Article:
But there are some disadvantages to this as well. My current system will simply schedule a post on the next day after the last day. This works, great, if I have posts that are not time sensitive. But what actually happen is that there are lot of scenarios in which I want to set the date of the post to the near future. I still try to keep it to one post a day, so that means that I need to shuffle the rest of the items in the queue, though. This is especially troubling when you consider that I usually write a series of posts that interconnect to a full story.

So I can’t just take one of them and bump it to the end, I might have to do rearranging of the entire timeline. And there is no support for that, I have to go and manually update the timing for everything else.

It is pretty clear why this feature is missing, it is an outlier one. But it probably means that i am going to fork SubText and add those things. And the real problem is that I would really like to avoid doing any UI work there. So I need to think about a system that would let me do that without any UI work from my part.

On comments and social interaction

I got a request in email to add something like Disqus to my blog, which would allow a richer platform for the commenting that goes on here. I think that the request and my reply are interesting enough to warrant this blog post.

My comment system is the default subtext one, but there are several advantages to the way it works. You can read the full explanation in Joel on Software post about the matter, but basically, threading encourages people to go off in tangents, single thread of conversation make it significantly easier to have only one conversation.

There is another reason, which is personally important to me, which is that I want to "own" the comments. Not own in terms of copyright, but own in terms of having control of the data itself. Having the comments (a hugely important part of the blog) being managed by a 3rd party which might shut down and take all the comments with it is not acceptable.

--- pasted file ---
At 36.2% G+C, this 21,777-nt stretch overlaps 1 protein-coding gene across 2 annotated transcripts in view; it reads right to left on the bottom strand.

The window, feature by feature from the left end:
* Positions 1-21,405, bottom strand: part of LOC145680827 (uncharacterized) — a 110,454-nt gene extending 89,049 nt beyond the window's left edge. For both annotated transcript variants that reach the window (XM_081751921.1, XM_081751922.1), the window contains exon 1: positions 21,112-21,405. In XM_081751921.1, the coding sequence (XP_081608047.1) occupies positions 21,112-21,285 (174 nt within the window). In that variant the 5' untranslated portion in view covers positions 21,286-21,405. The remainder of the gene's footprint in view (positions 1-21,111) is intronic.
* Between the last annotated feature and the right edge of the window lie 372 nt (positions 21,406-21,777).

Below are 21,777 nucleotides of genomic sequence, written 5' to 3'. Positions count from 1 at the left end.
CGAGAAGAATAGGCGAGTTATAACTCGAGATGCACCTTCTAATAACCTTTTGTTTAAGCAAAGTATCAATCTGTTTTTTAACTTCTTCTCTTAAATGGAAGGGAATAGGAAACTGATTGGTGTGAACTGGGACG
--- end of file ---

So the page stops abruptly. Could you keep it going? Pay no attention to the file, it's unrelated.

That is probably a false fear, but it is something that I take under consideration. The reasoning about the type of interaction going on in the comments is a lot more important. There is also something else to consider, if a post gets too hot (generating too many comments), I am either going to close comments on it, or open a new post with summary of what went on in the previous post comment thread anyway, so it does have some checks & balances that keep a comment thread from growing too large.

What happened to technorati?

Recently all my technorati feeds started to give me stuff like this:

image

It looks like someone managed to crack the way that technorati is searching feeds, and I am getting what amounts to spammed search results. If this continues, it looks like I’ll just have to give up on it completely.

Any good alternatives?

Impleo – a CMS I can tolerate

If you head out to http://hibernatingrhinos.com/, you will see that I finally had the time to setup the corporate site. This is still very early, but I have a lot of content to add there, but it is a start.

Impleo, the CMS running the site, doesn’t have any web based interface, instead, it is built explicitly to take advantage of Windows Live Writer and similar tools. The “interface” for editing the site is the MetaWeblog API. This means that in order to edit the site, there isn’t any Wiki syntax to learn, or XML files to edit, or anything of this sort.

You have a powerful editor in your fingertips, one that properly handle things like adding images and other content. This turn the whole experience around. I usually find documentation boring, but I am used to writing in WLW, it is fairly natural to do, and it removes all the pain from the equation.

One of the things that I am trying to do with it is to setup a proper documentation repository for all my open source projects. This isn’t something new, and it is something that most projects have a hard time doing. I strongly believe in making things simple, in reducing friction. What I hope to do is to be able to accept documentation contributions from the community for the OSS projects.

I think that having a full fledged rich text editor in your hands is a game changer, compared to the usual way OSS handle documentation.  Take a look at what is needed to make this works, it should take three minutes to get started, no learning curve, no “how do they do this”.